“Our recommendation would reduce regulatory uncertainty, would better reflect evolving uses of services, would be straightforward to administer, and would be more equitable and nondiscriminatory for residential and business consumers than the current system,” the letter said.

“Moreover, the Federal Communications Commission could make this change under its existing authority without requiring new legislation,” the letter added, as Mattey and Greg Guice, Public Knowledge director of government affairs, said at a conference recently.

FCC Commissioner Brendan Carr suggested earlier this year that Big Tech companies like Google, Apple, and Facebook should contribute to the fund because they benefit from broadband services. FCC Chairwoman Jessica Rosenworcel called the idea “intriguing,” while FCC Commissioner Nathan Simington also raised the idea at an event in September.

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Open Access

UTOPIA Fiber Completes Payson City Project and Publishes Results of Customer Feedback Survey

UTOPIA customers deep in red states favor net neutrality by a wide margin.

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A photo of a fiber installer courtesy UTOPIA Fiber

November 29, 2021 – UTOPIA Fiber announced the completion of a fiber-optic internet network in one of its original 11 cities of Payson, Utah, on November 22.

All 20,000 residents and businesses in Payson City, Utah, have access to UTOPIA’s all fiber, open-access model, according to UTOPIA Fiber. Payson is the eighth of the original group of 11 cities to finalize its broadband infrastructure deployments.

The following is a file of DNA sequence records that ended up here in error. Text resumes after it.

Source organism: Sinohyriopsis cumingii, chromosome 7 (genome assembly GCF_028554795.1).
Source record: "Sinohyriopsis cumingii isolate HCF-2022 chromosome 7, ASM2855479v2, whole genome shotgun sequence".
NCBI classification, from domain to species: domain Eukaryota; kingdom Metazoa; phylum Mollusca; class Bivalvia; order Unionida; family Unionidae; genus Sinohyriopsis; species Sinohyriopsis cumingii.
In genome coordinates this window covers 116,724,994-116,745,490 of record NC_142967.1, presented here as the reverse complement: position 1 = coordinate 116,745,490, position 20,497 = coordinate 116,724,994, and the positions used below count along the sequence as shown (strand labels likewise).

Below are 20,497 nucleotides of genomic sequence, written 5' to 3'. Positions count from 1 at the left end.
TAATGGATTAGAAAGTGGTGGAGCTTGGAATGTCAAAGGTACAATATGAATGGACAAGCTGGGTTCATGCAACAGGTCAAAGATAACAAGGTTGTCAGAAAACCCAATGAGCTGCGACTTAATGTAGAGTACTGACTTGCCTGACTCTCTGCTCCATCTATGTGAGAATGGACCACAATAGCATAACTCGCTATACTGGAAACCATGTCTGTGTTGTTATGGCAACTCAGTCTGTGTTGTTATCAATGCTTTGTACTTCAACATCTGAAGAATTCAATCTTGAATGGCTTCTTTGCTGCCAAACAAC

“The original cities were visionaries before their time,” said UTOPIA Fiber Chief Marketing Officer Kimberly McKinley. “We need to give a lot of credit to Payson. Back in 2002, 2004, when UTOPIA was getting off the ground, they saw the benefit of our model.”

“They saw the vision and where the future was headed almost 20 years ago.”

Today, UTOPIA Fiber is deploying broadband infrastructure in 17 cities across Utah and southern Idaho. UTOPIA Fiber Executive Director Roger Timmerman said that the three remaining original cities will have their projects completed by the end of 2022.

UTOPIA’s model is entirely funded through subscriber revenue, at no cost to taxpayers. Based on UTOPIA’s recent surveys, the subscribers in question view the service as a worthy investment.

Annual customer feedback survey

Also, on Oct. 27, UTOPIA Fiber released the results of their annual customer feedback survey. Among other statistics, UTOPIA Fiber reported that the number of customers working from home had increased by more than 230 percent since the outset of the COVID-19 pandemic.

Additionally, while legislators around the country squabble over how to define broadband – whether it ought to be 100 Megabits per second (Mbps) download and 20 Mbps upload, or 100 Mbps symmetrical, nearly half of UTOPIA’s customers purchased speeds over 1 Gigabits per second, which is 10 times faster than 100 Mbps.

Customers need faster speeds to address the myriad services that simply did not exist in the past, many believe. For example, 68 percent of customers are subscribed to a streaming service that did not exist three years ago, and the use of home security connected to the internet rose by 71 percent since 2018.

And 83 percent of consumers stated that they were glad they had invested in UTOPIA, 76 percent stated it had improved their quality of life, and 75 percent said their community is better because of UTOPIA.

In addition to high levels of customer satisfaction, UTOPIA also found that consumers were strongly in favor of net neutrality policies, with 92 percent of respondents indicating as much.

“A few years back we saw an influx of customers that came over to the UTOPIA system because that our providers are net neutral,” said McKinley. “I think that that speaks to people who want more privacy and control over their user experience. I think that is what we’re seeing at UTOPIA Fiber.”